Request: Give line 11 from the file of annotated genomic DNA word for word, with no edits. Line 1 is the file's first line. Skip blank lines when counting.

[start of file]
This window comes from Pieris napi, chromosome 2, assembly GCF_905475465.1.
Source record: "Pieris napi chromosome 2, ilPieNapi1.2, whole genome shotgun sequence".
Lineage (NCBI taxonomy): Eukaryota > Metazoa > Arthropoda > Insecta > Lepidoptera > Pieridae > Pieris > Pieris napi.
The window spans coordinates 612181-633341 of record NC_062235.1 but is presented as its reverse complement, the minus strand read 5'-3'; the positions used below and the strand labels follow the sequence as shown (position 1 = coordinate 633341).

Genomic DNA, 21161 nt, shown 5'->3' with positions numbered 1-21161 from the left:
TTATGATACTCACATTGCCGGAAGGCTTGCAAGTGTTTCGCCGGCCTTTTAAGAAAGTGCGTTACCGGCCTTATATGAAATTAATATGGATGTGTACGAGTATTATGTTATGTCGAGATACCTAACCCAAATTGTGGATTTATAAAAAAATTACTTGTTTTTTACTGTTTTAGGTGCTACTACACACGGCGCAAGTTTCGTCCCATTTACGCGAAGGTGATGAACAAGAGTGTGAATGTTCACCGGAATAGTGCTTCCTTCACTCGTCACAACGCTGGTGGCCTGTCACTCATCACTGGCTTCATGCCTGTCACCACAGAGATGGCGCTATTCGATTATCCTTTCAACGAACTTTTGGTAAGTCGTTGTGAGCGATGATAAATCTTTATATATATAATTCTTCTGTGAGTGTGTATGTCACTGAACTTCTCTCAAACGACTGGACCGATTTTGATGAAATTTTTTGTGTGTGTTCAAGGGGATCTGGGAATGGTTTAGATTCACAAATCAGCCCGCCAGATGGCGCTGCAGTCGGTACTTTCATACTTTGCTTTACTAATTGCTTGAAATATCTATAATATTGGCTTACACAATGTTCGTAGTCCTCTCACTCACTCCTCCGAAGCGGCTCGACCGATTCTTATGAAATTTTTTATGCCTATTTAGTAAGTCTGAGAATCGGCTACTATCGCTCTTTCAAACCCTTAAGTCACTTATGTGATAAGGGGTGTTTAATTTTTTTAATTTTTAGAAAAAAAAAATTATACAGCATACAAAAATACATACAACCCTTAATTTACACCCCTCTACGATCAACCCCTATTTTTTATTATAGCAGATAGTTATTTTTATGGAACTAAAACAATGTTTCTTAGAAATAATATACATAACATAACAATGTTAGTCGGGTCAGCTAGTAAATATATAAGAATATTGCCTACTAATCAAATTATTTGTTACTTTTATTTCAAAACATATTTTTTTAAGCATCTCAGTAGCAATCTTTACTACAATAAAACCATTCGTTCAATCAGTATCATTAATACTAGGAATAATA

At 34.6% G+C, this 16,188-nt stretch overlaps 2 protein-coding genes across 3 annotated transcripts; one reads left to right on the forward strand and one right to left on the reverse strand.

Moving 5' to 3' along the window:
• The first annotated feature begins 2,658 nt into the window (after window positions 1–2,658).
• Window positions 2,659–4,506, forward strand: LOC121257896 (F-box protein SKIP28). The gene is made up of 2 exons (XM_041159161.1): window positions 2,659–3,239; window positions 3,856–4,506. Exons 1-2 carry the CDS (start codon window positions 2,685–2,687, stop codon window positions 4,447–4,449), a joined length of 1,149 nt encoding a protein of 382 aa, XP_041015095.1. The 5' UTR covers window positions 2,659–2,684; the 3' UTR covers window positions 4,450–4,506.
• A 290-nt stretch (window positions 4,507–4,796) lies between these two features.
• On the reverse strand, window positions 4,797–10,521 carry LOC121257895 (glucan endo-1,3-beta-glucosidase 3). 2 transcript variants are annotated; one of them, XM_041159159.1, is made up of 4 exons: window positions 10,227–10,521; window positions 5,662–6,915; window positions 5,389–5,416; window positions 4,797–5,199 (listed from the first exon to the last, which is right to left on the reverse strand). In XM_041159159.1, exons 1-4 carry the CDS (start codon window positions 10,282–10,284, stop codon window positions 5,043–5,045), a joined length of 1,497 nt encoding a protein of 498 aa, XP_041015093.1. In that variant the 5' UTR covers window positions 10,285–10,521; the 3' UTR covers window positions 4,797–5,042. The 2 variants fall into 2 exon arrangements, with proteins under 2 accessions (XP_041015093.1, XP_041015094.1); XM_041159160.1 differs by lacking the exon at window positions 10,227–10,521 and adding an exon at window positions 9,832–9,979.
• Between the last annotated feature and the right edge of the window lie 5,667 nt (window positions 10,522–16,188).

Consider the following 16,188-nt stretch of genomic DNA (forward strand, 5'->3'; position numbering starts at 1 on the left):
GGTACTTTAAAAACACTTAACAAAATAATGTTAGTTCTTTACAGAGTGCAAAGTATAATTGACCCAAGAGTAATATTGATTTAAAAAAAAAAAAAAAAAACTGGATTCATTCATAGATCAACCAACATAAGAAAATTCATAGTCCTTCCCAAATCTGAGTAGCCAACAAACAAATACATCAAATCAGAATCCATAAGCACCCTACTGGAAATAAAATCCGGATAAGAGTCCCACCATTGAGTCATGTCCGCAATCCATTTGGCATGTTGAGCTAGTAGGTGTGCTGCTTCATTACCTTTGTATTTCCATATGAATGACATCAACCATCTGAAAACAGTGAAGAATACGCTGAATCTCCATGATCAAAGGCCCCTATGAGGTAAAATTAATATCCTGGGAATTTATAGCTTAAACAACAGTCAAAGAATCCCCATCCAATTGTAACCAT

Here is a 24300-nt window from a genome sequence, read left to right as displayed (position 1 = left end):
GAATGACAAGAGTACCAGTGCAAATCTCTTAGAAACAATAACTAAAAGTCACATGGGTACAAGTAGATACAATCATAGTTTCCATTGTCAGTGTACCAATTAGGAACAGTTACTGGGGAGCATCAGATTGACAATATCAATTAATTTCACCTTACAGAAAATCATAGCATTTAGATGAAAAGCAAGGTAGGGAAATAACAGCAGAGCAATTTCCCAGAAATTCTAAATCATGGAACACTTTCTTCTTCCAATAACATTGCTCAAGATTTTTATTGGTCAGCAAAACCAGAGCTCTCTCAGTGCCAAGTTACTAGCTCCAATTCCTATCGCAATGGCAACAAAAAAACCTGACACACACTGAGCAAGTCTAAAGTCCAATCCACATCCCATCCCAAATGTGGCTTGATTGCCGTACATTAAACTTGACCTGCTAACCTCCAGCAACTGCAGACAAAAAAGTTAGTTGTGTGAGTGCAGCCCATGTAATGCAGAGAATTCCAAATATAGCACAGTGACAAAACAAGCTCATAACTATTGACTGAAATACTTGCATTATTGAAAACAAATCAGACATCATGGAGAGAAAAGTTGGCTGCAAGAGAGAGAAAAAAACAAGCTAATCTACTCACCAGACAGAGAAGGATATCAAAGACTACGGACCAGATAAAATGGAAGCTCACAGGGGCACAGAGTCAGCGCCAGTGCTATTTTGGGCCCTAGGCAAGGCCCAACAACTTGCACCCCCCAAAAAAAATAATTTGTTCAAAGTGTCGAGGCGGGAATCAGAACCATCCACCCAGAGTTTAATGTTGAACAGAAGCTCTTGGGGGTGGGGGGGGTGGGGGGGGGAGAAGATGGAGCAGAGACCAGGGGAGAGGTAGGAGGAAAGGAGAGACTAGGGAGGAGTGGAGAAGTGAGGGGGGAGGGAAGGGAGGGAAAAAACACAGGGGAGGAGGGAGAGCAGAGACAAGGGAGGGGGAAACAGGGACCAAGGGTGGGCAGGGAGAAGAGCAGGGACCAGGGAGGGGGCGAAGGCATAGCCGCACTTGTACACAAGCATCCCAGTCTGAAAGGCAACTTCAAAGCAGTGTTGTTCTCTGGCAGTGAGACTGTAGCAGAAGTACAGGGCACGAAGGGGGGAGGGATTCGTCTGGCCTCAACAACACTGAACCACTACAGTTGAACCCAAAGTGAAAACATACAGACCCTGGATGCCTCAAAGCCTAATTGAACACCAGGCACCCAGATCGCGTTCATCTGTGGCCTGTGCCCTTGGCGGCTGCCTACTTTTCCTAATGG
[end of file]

• A 290-nt stretch (window positions 4,507–4,796) lies between these two features.